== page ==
Apart from the Chevrolets, Mustangs, Custom roadster, hoodster and Station wagons occupying the campus car park the steady stream of incomers were themselves a picture of middle class American college girl students.  With a low level aerial view we see the Baseball team meet and greet with an eye on all the girls arriving and it reminded me of, strangely, Brian Moores novel The Great Victorian Collection in which his protagonist awakes in a motel overlooking a car park which is filled with an array of Victorian fine antiques.  This is a period of the eighties generation arriving in fully primed sexual health, shiny and having attained the grades, entering the fresh knowledgable world as vintage, polished and tuned.  All furnished as relics of the States modern history as infant dwarf cabinets of the US modernity post madmen allure and this is in front of their new female dorms and quarters.  So a slow tour of all that is pristine, enticing, temptingly tangible and on display and the Players take their time to navigate this soon to be held up close and personal or not depending on attraction, rejection, fertile field of womanhood.  Eyes on stalks and little self concious banter is called for.  Here are Health Care masters, Literary incarnates, Chemists, Thespians, Artists and other self directed burgeoning feminine man or woman traps with their sexual odours circulating the car park  (and I was in a back seat of the cinema theatre and could sense it!) under the hot August Sun.  The music of this film is never far from a scene.  


You could write a whole musicology homage to the many period time signature hot songs anthems, though they took off after Peter Frampton had ‘squared it’ for a legion of copyists after Disco was king.  Too many nuances, side turns to go into here.  Except one song will hit home with people of ace retain age and even younger from not so far away and I don’t mean the one John Peel played twice as soon as it ended first time round at 45 rpm on vinyl.  The Ultra Disco of the parent generation still fills the floors.  The music is one of the key and multi entertaining features as a set of contrasting  tastes or even fly by zones of escapism.  I’m beginning to like this film the more I write about it as it is not a deeply involving though definitely a perceptive insightful look back at a recent piece of recent history and those that forged the Microsoft, Morgan Stanley, Goldman Sachs, Boeing, etc.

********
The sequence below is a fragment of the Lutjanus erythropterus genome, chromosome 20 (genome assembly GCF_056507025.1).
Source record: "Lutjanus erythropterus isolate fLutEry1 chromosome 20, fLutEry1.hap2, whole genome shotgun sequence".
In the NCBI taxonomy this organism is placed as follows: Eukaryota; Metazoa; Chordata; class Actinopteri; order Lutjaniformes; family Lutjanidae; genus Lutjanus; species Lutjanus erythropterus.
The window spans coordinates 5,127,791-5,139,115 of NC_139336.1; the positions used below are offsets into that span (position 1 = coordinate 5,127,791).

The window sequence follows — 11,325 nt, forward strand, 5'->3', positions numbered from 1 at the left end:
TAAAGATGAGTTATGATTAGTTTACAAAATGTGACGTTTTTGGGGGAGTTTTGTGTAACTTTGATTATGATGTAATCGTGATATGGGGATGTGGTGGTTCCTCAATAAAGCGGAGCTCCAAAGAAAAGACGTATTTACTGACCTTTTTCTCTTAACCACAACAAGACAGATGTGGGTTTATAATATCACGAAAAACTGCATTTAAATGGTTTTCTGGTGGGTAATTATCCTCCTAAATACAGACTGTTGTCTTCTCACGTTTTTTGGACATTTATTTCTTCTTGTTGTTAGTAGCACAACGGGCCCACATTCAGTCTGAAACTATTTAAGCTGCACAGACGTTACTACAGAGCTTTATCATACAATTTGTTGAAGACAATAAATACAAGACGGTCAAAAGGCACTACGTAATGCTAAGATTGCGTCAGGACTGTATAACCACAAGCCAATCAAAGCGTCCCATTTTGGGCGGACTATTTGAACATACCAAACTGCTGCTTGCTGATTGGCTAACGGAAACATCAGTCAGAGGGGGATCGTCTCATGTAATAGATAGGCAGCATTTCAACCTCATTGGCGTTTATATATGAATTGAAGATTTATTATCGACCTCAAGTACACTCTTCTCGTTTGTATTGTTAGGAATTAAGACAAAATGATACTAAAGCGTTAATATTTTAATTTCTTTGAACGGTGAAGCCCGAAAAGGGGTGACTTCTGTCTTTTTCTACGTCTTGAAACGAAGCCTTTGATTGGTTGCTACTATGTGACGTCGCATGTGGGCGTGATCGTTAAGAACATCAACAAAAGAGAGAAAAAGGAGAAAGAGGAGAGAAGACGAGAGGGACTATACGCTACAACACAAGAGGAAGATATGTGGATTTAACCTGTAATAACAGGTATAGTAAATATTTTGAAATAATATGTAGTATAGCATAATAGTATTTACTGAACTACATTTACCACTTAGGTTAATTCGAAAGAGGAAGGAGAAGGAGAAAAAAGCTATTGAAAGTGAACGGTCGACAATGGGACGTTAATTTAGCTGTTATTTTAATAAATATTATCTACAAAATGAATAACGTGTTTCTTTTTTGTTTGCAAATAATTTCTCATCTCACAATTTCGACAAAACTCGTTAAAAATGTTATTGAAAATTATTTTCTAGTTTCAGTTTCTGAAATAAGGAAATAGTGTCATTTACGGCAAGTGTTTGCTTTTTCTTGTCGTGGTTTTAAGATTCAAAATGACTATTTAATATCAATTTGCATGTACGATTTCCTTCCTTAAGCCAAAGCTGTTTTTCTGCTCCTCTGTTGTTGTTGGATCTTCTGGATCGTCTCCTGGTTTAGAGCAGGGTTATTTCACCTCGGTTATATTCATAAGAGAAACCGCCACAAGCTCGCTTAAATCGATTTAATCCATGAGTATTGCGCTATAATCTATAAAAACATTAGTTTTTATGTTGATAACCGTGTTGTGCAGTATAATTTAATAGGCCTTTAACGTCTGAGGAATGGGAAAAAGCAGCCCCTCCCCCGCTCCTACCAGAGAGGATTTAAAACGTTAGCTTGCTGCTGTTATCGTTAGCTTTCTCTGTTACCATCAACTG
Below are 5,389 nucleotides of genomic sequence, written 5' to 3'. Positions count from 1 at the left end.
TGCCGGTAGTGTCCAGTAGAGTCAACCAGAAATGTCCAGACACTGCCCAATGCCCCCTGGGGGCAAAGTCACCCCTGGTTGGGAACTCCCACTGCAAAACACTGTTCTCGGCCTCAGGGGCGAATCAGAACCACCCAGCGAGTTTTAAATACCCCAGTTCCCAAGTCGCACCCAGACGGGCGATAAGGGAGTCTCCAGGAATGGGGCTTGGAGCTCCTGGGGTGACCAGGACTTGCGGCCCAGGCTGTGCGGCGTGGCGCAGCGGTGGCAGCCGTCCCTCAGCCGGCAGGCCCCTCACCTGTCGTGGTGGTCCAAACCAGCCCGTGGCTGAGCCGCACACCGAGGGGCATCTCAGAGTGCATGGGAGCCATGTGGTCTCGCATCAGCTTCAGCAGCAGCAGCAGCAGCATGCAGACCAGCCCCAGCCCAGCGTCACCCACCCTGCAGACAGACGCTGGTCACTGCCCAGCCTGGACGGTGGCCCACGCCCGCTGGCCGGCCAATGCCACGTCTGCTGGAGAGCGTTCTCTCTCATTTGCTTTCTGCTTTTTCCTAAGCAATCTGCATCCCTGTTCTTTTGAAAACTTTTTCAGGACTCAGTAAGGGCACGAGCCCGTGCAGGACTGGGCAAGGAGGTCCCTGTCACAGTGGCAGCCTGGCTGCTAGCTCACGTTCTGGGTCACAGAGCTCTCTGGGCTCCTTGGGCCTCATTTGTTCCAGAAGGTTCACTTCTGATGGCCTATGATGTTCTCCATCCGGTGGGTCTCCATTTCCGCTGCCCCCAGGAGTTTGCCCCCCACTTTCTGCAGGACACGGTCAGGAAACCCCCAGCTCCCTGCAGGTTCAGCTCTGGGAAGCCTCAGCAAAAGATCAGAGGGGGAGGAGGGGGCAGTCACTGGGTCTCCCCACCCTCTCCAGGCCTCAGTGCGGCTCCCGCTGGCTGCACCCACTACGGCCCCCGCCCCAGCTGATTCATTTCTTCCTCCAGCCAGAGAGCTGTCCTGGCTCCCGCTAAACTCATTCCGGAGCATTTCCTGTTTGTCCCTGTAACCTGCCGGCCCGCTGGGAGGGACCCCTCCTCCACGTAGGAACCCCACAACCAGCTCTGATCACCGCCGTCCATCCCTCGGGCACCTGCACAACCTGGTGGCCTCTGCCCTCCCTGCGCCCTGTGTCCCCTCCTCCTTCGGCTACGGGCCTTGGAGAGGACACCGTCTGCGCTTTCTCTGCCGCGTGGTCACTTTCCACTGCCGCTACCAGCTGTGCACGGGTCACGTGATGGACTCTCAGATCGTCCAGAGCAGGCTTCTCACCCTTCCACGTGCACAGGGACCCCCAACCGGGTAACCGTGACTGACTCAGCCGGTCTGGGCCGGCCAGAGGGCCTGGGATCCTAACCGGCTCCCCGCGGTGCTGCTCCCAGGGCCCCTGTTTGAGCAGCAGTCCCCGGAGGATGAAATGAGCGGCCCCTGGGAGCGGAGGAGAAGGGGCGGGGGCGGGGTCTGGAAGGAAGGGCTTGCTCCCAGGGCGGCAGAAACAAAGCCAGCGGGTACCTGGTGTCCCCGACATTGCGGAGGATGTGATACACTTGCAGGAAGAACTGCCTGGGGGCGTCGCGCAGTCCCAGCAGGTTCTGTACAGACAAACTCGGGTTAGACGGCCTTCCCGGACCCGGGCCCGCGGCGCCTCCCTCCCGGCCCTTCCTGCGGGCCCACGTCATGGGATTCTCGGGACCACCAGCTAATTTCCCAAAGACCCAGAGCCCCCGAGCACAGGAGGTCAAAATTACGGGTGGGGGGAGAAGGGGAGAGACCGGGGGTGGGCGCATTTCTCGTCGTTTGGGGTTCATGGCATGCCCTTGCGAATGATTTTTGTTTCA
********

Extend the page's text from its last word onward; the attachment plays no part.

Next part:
Period setting

The campus is so pre Columbine, so free and easy and lager fueled the psyhchedialoa of their parents laid back lifestyle – or not – fundamentalism and hardship, broken marriages, post war veterans and all kinds of American family patterns will be on the outside this inside is about, exist, and at it (Everybody wants some can be the golden ticket or scoring the nearest and easiest healthy ones of the opposite sex – no homo eroticism except the odd preening nappy holstered body shock fat free torso in their room hoisting their nuts skyward and forward in front of the mirror in a self loathing come test.           Well not so sexual but a closet type of Adonis is often Charles Atlasing in the Neighbourhood.  Nor are there any anti feminist, anti gay asides as this is in Richard Linklaters eyes a pre meltdown pre apocalypse world.  None of the outside wars are seen, no starvation, man made or natural disasters touched on.  No cultural reference except the culture of Sport and American sport at that, and sexual olympics with a multi verse Musical tapestry.


Just an excuse to put in a Julie Delphy photo! (Left R. Linklater sleeves on suit too long, Right E. Hawke too cool with hand in pocket.  There with an awesome woman – what’s got into them?!)

Conclusion. ###+ 3.5
I liked this film from the started and liked it even more as the story developed and it became clear this was a recent history tale of a former America and of a condensed set of friends and fellow students at the edge of the new decade and another years teaching and social bonding flipping and falling in 1980. It is a formidibale fast paced comedy and all through very engaging, perfectly constructed cast with all playing it like naive trivets to their parts (the types I identify are the main preserves in the jam these young ones are bottling into human multi personal forms. Their adult entry story.
The title is of all things. Everybody is lookin’ for something.. Etc. what it is is not often clear. It is somewhere in their DNA – yet to be encoded – on their mobiles – not one too be seen – three or four old people appear for less than retention seconds each – forty fifty sixty somethings – all looking into the theory of everything. Go get it never stop looking we all need it.
It is a very watchable constantly humorous, never uneasy – a purposeful exclusion – with some memorable scenes. One in the room they first Jake and his housemates meet, the Bar farce, crushed ego stare off, the diving bombing into the same pool of life, all different exhibitionist or otherwise acts, the love tyrsts, the Disco moves and the Baseball first practice. The drop out and the portrait of the near future. All is a daze for some and this is going to settle into a niche of formidable memory as technicolour sunny, funny, cocktail – you know what a cocktail is? See cast – portrait of a time.

John Graham

12 May 2016

Belfast

Screens at QFT Belfast from 13 May to 26 May 2016. Check times dates as this week to get Hillsborough shown some films were shifted. Well worth watching this and the sound is awesome in the Cinema also!